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Category: Stuff for Your Brain

When Friends are Upset on Social Media

Friends on Social Media

Jill knows that Ringo — her fluffy spotted puppy — can understand her. Whenever she’s on her phone, Ringo sits politely at her feet and stares at her with round, brown eyes. Today, Jill read her social media posts to him. “Look,” she said, “Zazza is mad at Sam because he got into the school band and she didn’t”.

Jill continued. “Zazza said Sam got in because he gave the teacher a flower before auditions. They’re both my friends and I don’t know what to say.”

Ringo cocked his head and sniffed at the phone.

Jill sighed. “I know what you mean, Ringo. They’re both my friends. If I post something that makes Zazza feel good, it will make Sam mad. If I post something that makes Sam happy, Zazza will be upset. What should I do?”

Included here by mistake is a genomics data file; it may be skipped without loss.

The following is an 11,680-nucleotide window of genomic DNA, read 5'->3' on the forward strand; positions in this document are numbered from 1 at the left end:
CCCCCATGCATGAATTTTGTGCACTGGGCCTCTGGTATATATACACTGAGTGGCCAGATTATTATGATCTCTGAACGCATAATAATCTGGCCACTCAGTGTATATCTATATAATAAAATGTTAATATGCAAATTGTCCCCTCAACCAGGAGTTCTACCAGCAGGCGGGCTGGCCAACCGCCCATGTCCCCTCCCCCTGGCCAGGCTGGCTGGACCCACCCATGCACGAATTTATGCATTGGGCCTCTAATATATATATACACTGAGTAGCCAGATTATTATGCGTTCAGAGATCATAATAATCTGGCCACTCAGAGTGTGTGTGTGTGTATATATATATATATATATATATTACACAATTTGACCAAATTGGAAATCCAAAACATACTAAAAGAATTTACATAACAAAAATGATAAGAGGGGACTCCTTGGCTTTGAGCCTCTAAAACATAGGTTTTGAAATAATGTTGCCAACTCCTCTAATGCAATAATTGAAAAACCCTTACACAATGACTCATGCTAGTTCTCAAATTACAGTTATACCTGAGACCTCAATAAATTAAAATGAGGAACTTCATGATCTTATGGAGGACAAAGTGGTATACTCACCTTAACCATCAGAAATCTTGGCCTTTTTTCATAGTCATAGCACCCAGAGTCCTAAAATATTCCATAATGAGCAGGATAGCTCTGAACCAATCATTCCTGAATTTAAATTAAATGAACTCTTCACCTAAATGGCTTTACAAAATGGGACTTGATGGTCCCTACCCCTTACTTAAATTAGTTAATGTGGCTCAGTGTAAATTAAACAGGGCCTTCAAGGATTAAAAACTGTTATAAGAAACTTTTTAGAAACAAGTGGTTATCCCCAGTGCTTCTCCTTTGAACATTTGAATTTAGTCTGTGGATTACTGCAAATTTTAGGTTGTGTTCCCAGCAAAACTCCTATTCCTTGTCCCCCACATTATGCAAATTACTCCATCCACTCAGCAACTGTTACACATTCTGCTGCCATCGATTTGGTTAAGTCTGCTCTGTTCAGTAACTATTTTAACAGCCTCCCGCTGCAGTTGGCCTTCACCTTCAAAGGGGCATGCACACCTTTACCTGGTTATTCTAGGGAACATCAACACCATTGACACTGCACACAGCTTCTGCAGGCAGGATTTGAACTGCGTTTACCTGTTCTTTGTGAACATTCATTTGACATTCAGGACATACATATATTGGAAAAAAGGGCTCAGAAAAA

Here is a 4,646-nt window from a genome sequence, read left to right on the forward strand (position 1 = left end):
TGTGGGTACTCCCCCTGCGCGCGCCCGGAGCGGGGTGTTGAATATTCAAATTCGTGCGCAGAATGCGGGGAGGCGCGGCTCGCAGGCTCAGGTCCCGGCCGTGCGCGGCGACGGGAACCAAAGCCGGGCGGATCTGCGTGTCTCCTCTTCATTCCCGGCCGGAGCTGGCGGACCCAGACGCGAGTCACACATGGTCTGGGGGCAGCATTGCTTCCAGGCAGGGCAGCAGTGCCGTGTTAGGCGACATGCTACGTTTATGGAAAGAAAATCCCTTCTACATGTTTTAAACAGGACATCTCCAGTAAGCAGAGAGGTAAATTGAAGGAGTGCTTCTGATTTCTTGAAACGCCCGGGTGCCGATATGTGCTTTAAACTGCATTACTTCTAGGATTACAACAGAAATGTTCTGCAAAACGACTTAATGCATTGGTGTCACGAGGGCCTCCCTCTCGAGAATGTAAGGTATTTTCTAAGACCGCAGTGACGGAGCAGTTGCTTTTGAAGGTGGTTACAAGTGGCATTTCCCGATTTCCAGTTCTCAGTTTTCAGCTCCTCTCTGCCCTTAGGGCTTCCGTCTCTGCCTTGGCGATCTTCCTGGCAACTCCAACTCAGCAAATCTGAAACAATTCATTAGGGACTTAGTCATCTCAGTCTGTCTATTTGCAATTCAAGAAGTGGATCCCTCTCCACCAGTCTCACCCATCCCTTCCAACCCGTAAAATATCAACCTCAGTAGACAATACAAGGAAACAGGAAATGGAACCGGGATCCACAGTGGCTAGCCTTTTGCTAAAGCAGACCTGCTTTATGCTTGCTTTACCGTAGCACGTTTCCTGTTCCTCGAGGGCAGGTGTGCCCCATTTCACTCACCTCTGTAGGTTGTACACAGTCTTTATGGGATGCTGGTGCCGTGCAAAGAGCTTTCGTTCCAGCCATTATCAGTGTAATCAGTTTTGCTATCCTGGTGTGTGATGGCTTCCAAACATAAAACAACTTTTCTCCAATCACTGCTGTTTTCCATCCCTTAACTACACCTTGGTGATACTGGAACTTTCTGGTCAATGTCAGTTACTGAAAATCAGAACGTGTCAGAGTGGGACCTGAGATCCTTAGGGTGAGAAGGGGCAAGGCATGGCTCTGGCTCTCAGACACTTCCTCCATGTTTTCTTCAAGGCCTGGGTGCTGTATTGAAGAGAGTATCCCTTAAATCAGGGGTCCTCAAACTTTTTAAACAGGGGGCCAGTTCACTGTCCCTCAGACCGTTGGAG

Ringo flattened on the floor and covered his ears with his fuzzy white paws.

Jill crossed her arms.  “You really think I should just stay out of it?”

Ringo sat up and panted.

“You’re right. Zazza is hurt right now, but she does so much, she’ll forget about it in a few days. Maybe I should wait ‘til I see her in person and tell her I’m sorry she didn’t get on the band.”

Ringo’s tail started sweeping the floor.

“You like that idea? That way, Zazza will l know I care and I won’t make Sam mad. After all, he’s my friend, too.”

Ringo let his long tongue flop out of the side of his mouth. Then he gave a deep, strong, “Woof.”

Jill nodded. “You’re smart. If I post something on line, it will look like I’m taking sides between two people I like. If I talk to them in person, I’ll be a real friend instead of just someone who on comments online.”

Ringo panted happily. He liked people when they talked to each other in person. Being a dog, he knew that real friends share real time in the real world.

Online friends can’t throw sticks for you. They can’t sneak you a pizza crust when parents aren’t looking. Online friends can’t scratch your ears or take you for a walk. They can’t hug you or fill your water bowl. That’s why Ringo knows that what happens online is only part of being a friend. Being a real friend means being supportive in the real world and being kind in the real world.